• Maspero, Henri (1981), Taoism and Chinese religion, Amherst: University of Massachusetts Press, ISBN 978-0-87023-308-1
  • Morgan, Diane (2001), The Best Guide to Eastern Philosophy and Religion, New York: St. Martin's Griffin, ISBN 978-1-58063-197-6
  • Renard, John (2002), 101 Questions and answers on Confucianism, Daoism, and Shinto, New York: Paulist Press, ISBN 978-0-8091-4091-6
  • Roberts, Moss (2004), Dao De Jing: The Book of the Way, Berkeley: University of California Press, ISBN 978-0-520-24221-0
  • Robinet, Isabelle (1997), Taoism: Growth of a Religion, Stanford: Stanford University Press, ISBN 978-0-8047-2839-3
  • Simpkins, Annellen M.; Simpkins, C. Alexander (1999), Simple Taoism: a guide to living in balance (3rd Printing ed.), Boston: Tuttle Publishing, ISBN 978-0-8048-3173-4
  • Van Norden, Bryan W.; Ivanhoe, Philip J. (2006), Readings in Classical Chinese Philosophy (2nd ed.), Indianapolis, Ind: Hackett Publishing Company, ISBN 978-0-87220-780-6
  • Watson, Burton (1968), Complete Works of Chuang Tzu, New York: Columbia Univ. Press (UNESCO Collection of Representative Works: Chinese Series), ISBN 978-0-231-03147-9
  • Watts, Alan; Huan, Al Chung-liang (1975), Tao: The Watercourse Way, New York: Pantheon Books, ISBN 978-0-394-73311-1
  • Rocker, Rudolf (1997). Nationalism and Culture. Black Rose Books.

Further reading

  • Kaltenmark, Max (1969), Lao Tzu and Taoism, Translated by Greaves, Roger, Stanford, CA: Stanford University Press, ISBN 978-0-8047-0689-6
  • Kohn & Lafargue (1998)
  • Lao, Tzu (2009), Lao-Tzu's Taoteching, Porter, Bill (Red Pine) (3rd Revised ed.), Port Townsend, WA: Copper Canyon Press, ISBN 978-1-55659-290-4
Translations into English

External links

6th century BC

The 6th century BC started the first day of 600 BC and ended the last day of 501 BC.

This century represents the peak of a period in human history popularly known as Axial Age. This period saw the emergence of five major thought streams springing from five great thinkers in different parts of the world: Buddha and Mahavira in India, Zoroaster in Persia, Pythagoras in Greece and Confucius in China.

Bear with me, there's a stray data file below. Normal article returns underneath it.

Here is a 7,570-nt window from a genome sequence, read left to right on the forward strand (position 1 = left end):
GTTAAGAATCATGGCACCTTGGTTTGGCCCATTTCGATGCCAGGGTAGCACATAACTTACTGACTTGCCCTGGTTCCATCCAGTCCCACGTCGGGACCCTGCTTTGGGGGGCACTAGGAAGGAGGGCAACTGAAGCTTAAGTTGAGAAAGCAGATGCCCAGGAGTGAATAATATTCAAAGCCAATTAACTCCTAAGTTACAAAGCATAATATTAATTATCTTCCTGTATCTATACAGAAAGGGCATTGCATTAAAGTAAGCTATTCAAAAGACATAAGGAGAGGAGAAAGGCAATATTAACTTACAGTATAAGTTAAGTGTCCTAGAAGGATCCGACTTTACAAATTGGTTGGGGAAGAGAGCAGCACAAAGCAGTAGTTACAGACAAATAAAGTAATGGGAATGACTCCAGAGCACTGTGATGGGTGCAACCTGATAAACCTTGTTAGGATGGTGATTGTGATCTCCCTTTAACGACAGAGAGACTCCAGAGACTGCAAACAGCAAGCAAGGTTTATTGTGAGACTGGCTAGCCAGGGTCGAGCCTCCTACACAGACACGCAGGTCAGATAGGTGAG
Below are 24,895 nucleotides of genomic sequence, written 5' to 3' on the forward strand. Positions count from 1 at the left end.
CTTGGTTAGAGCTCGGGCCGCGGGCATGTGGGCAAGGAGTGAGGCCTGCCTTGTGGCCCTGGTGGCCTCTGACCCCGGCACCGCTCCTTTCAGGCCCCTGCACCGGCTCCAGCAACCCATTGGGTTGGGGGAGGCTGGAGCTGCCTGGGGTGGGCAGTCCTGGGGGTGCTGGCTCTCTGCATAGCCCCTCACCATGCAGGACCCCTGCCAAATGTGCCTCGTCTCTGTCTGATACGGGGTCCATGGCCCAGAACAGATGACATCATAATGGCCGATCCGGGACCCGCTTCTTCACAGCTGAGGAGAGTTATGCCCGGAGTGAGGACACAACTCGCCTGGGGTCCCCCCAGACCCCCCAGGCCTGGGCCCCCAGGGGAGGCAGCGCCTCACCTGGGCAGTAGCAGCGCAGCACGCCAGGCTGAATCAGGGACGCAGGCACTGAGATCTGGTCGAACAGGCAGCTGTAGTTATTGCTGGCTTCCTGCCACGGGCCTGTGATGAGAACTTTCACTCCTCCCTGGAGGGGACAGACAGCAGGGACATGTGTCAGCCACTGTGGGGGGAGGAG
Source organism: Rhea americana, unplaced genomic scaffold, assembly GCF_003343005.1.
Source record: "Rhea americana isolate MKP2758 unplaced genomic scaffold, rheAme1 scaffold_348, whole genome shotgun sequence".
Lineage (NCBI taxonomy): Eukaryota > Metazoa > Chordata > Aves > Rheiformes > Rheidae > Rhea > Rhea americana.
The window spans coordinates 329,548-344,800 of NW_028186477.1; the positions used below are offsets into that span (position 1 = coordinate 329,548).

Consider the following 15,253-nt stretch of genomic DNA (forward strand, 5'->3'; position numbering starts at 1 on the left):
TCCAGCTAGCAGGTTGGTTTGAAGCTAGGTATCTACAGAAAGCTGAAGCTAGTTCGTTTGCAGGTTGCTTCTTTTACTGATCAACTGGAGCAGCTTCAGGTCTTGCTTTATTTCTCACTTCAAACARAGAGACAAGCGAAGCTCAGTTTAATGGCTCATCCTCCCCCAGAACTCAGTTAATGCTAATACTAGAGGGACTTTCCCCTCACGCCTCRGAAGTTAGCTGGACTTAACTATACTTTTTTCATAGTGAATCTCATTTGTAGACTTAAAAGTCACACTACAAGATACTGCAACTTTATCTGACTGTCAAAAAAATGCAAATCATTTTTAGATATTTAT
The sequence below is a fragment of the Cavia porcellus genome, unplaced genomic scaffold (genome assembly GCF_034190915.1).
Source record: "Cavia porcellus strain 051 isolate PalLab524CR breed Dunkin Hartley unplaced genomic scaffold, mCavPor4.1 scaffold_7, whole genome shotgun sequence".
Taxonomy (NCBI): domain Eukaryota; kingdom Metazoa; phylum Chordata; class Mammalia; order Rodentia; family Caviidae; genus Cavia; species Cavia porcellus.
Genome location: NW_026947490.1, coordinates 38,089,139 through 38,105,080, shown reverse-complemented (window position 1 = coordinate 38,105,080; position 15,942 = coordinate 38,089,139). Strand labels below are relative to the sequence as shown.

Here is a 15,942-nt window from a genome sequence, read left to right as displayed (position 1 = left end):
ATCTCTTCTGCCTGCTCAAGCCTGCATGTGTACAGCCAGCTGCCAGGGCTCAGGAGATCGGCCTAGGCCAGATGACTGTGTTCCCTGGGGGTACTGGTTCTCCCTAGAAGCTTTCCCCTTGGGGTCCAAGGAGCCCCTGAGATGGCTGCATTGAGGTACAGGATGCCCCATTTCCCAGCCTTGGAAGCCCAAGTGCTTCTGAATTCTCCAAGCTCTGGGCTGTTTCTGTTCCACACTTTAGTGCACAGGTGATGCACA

Pāṇini, in India, composed a grammar for Sanskrit, in this century or slightly later. This is the oldest still known grammar of any language.

In Western Asia, the first half of this century was dominated by the Neo-Babylonian or Chaldean empire, which had risen to power late in the previous century after successfully rebelling against Assyrian rule. The Kingdom of Judah came to an end in 586 BC when Babylonian forces under Nebuchadnezzar II captured Jerusalem, and removed most of its population to their own lands. Babylonian rule was ended in the 540s by Cyrus, who founded the Persian Empire in its place. The Persian Empire continued to expand and grew into the greatest empire the world had known at the time.

In Iron Age Europe, the Celtic expansion was in progress. China was in the Spring and Autumn period.

Mediterranean: Beginning of Greek philosophy, flourishes during the 5th century BC

The late Hallstatt culture period in Eastern and Central Europe, the late Bronze Age in Northern Europe

East Asia: the Spring and Autumn period. Confucianism, Legalism and Moism flourish. Laozi founds Taoism

West Asia: During the Persian empire, Zoroaster, a.k.a. Zarathustra, founded Zoroastrianism, a dualistic philosophy. This was also the time of the Babylonian captivity of the ancient Jews.

Ancient India: the Buddha and Mahavira found Buddhism and Jainism

The decline of the Olmec civilization in Central America

Daode Tianzun

Daode Tianzun (道德天尊) is the official title for Tàiqīng (太清): the Grand Pure One, which is one of the Three Pure Ones. He is commonly known as Taishang Laojun (太上老君) "The Grand Supreme Elderly Lord". His other names include Daode Zhizun 道德至尊 "The Universally Honoured Virtuous One", Daojiao Zhizu (道教之祖), the Taoist Ancestor. Laozi is regarded to be a manifestation of Daode Tianzun who authored the classic Tao Te Ching.

His manifestation anniversary falls on the 15th day of 2nd month of the Chinese lunar calendar.

Dongping County

Dongping County (simplified Chinese: 东平县; traditional Chinese: 東平縣; pinyin: Dōngpíng Xiàn; literally: 'eastern peace') is a county in the southwestern part of Tai'an, in the west of Shandong Province, China.

In 2007 a remarkable series of well-preserved frescoes dating to the Western Han Period (206 BC - 25 AD) was discovered in a tomb as construction workers were excavating for a planned shopping mall. The frescoes show, among other things, one of the earliest pictorial representations of Confucius meeting Laozi.